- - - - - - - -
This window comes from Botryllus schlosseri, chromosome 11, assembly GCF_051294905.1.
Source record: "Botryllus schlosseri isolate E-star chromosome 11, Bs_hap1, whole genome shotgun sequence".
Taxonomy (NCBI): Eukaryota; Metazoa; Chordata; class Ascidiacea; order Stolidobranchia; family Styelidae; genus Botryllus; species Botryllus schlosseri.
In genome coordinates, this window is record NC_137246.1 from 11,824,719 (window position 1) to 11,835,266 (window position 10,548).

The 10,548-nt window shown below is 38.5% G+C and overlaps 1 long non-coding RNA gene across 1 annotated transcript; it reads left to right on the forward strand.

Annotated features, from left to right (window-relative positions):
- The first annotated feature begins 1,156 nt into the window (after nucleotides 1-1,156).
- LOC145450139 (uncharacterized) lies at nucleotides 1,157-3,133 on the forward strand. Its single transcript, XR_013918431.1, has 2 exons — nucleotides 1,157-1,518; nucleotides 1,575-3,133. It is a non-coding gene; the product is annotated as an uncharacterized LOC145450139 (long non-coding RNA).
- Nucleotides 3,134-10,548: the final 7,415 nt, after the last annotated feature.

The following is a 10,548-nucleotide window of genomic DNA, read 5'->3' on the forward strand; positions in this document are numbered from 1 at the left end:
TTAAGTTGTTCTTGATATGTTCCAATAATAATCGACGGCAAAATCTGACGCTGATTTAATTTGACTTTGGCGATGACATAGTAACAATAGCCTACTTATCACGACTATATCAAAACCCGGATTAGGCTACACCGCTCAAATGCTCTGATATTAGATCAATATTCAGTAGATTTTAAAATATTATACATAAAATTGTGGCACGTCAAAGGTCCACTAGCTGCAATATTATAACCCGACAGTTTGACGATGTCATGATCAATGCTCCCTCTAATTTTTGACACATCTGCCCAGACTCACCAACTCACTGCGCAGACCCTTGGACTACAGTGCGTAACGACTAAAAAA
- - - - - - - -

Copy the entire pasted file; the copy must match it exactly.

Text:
This window comes from Botryllus schlosseri, chromosome 11, assembly GCF_051294905.1.
Source record: "Botryllus schlosseri isolate E-star chromosome 11, Bs_hap1, whole genome shotgun sequence".
Taxonomy (NCBI): Eukaryota; Metazoa; Chordata; class Ascidiacea; order Stolidobranchia; family Styelidae; genus Botryllus; species Botryllus schlosseri.
In genome coordinates, this window is record NC_137246.1 from 11,824,719 (window position 1) to 11,835,266 (window position 10,548).

The 10,548-nt window shown below is 38.5% G+C and overlaps 1 long non-coding RNA gene across 1 annotated transcript; it reads left to right on the forward strand.

Annotated features, from left to right (window-relative positions):
- The first annotated feature begins 1,156 nt into the window (after nucleotides 1-1,156).
- LOC145450139 (uncharacterized) lies at nucleotides 1,157-3,133 on the forward strand. Its single transcript, XR_013918431.1, has 2 exons — nucleotides 1,157-1,518; nucleotides 1,575-3,133. It is a non-coding gene; the product is annotated as an uncharacterized LOC145450139 (long non-coding RNA).
- Nucleotides 3,134-10,548: the final 7,415 nt, after the last annotated feature.

The following is a 10,548-nucleotide window of genomic DNA, read 5'->3' on the forward strand; positions in this document are numbered from 1 at the left end:
TTAAGTTGTTCTTGATATGTTCCAATAATAATCGACGGCAAAATCTGACGCTGATTTAATTTGACTTTGGCGATGACATAGTAACAATAGCCTACTTATCACGACTATATCAAAACCCGGATTAGGCTACACCGCTCAAATGCTCTGATATTAGATCAATATTCAGTAGATTTTAAAATATTATACATAAAATTGTGGCACGTCAAAGGTCCACTAGCTGCAATATTATAACCCGACAGTTTGACGATGTCATGATCAATGCTCCCTCTAATTTTTGACACATCTGCCCAGACTCACCAACTCACTGCGCAGACCCTTGGACTACAGTGCGTAACGACTAAAAAA